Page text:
Thierry Fischer, the Swiss conductor who now leads the Utah Symphony, made his widely anticipated debut with the BSO at Symphony Hall Thursday, conducting works originally planned for the late Rafael Frühbeck de Burgos. Consisting of the Brahms Piano Concerto No. 1 with Austrian pianist Rudolf Buchbinder as soloist (in only his second appearance here, after a nearly 30 year interval), and Nielsen’s Symphony No. 4, the program jibed well with Fischer’s own tastes, reported in his interview here, as he has just come off a survey of all six Nielsen symphonies in Utah.
To a relatively sparsely populated hall, with a number of principal players missing all or part of the program, and with a seating arrangement different from recent times (cellos on the outside right rather than second violins or violas), Fischer loosed the rolling thunder that opens the Brahms D minor concerto, with appropriate éclat and the good offices of assistant tympanist Daniel Bauch. Brahms wrote very few pieces like this—raw, sprawling, rhapsodic. The massive first movement adheres to sonata form, but only just; it bears most of the scars of its long gestation and metamorphosis from sonata to symphony to concerto (other movements that Brahms originally wrote he discarded when he settled on the concerto format).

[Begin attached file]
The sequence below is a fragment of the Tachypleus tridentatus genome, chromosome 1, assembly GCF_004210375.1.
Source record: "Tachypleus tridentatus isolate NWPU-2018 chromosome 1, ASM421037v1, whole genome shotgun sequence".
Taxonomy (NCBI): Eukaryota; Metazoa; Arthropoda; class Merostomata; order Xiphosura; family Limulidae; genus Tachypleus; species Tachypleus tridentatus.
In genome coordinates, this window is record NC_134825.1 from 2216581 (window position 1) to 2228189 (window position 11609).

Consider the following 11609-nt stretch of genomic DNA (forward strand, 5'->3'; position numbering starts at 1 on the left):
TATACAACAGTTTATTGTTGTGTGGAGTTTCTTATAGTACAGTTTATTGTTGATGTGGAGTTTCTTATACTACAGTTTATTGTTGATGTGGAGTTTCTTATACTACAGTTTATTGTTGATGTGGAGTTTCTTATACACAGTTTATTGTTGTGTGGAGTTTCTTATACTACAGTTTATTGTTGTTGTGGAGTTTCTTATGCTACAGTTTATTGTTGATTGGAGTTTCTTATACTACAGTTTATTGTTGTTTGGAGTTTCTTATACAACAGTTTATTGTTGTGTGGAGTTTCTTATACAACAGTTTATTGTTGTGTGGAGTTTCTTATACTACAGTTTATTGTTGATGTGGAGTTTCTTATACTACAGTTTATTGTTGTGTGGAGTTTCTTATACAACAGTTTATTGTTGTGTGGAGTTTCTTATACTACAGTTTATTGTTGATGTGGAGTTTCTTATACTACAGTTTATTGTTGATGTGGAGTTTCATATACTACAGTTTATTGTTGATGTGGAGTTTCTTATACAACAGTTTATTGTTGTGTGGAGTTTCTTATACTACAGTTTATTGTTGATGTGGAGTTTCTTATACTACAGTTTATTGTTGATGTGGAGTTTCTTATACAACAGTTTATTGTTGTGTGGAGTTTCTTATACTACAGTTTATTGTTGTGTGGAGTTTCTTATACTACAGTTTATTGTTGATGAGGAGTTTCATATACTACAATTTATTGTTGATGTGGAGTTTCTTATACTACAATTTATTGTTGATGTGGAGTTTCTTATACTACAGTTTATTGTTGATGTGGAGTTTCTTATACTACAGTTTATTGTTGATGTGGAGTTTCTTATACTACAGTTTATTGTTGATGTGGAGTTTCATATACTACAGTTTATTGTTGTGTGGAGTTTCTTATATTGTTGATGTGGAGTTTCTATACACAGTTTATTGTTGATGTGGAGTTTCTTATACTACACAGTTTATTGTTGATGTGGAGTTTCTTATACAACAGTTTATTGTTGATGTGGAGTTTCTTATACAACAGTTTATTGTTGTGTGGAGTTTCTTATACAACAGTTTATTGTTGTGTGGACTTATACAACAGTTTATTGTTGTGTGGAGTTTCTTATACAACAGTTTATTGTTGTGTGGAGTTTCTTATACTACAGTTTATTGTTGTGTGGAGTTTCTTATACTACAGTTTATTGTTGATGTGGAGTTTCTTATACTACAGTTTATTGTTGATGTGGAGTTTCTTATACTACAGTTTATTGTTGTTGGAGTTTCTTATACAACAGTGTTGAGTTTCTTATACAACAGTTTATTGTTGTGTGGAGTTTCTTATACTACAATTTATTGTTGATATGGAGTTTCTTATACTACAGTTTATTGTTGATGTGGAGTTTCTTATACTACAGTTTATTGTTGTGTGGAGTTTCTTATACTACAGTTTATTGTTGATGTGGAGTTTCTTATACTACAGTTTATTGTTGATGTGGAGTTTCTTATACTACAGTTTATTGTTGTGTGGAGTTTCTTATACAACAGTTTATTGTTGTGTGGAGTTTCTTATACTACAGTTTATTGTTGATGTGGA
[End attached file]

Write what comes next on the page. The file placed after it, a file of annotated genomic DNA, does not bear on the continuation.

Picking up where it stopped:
It took a while for Fischer and Buchbinder to get into the swing of this piece: the orchestra’s opening tempo was a bit sluggish (a slow reading of this work can take a really long time, despite there being only three movements—Glenn Gould’s (in)famous 1962 performance ran almost 57 minutes; it and Leonard Bernstein’s (in)famous disclaimer can be found here) and Buchbinder’s entrance (as with the Beethoven first concerto, not on the main theme but on a much gentler transitional passage) seemed somewhat stiff—many pianist offer more give and rubato here. The ballad-like second theme was also less flowing than we’d like. Both these concerns subsided, though, as the movement progressed. The tempo imperceptibly picked up, and Buchbinder unleashed enormous power in the development section, while Fischer admirably balanced yet upheld the orchestral forces in this most symphonic of concertos. He also commanded glowing string sonority, here and in the other movements, and brought the movement to a taut and powerful close.
As in his First Symphony, and indeed in many other works, Brahms focused particular attention on the horns for key emotional moments, the first of which occurs in the first movement and the most potent of which occurs at the climax of the second. As expected, the section performed brilliantly and James Sommerville was superb in the solos.
That slow movement began with a somewhat surprisingly Apollonian reading by Fischer, but it warmed into passionate intimacy in Buchbinder’s playing. One wonders—could suspensions ever be so poignant as Brahms made them here? And, as mentioned above, the climactic “O du!” phrase led by the horns and winds was the wrenching experience it was meant to be, and perhaps prompted Clara Schumann’s remark about this movement that there was more beauty in it than even Brahms knew was there. The fiery and extroverted finale went by with great verve (somehow, though, we wish Buchbinder had ended his phrases more crisply to match the orchestra’s briskness), and when the storm clouds parted (just as they were doing outdoors) with the final transition to D major, Fischer and Buchbinder raced to a brilliant finish and many rounds of curtain calls.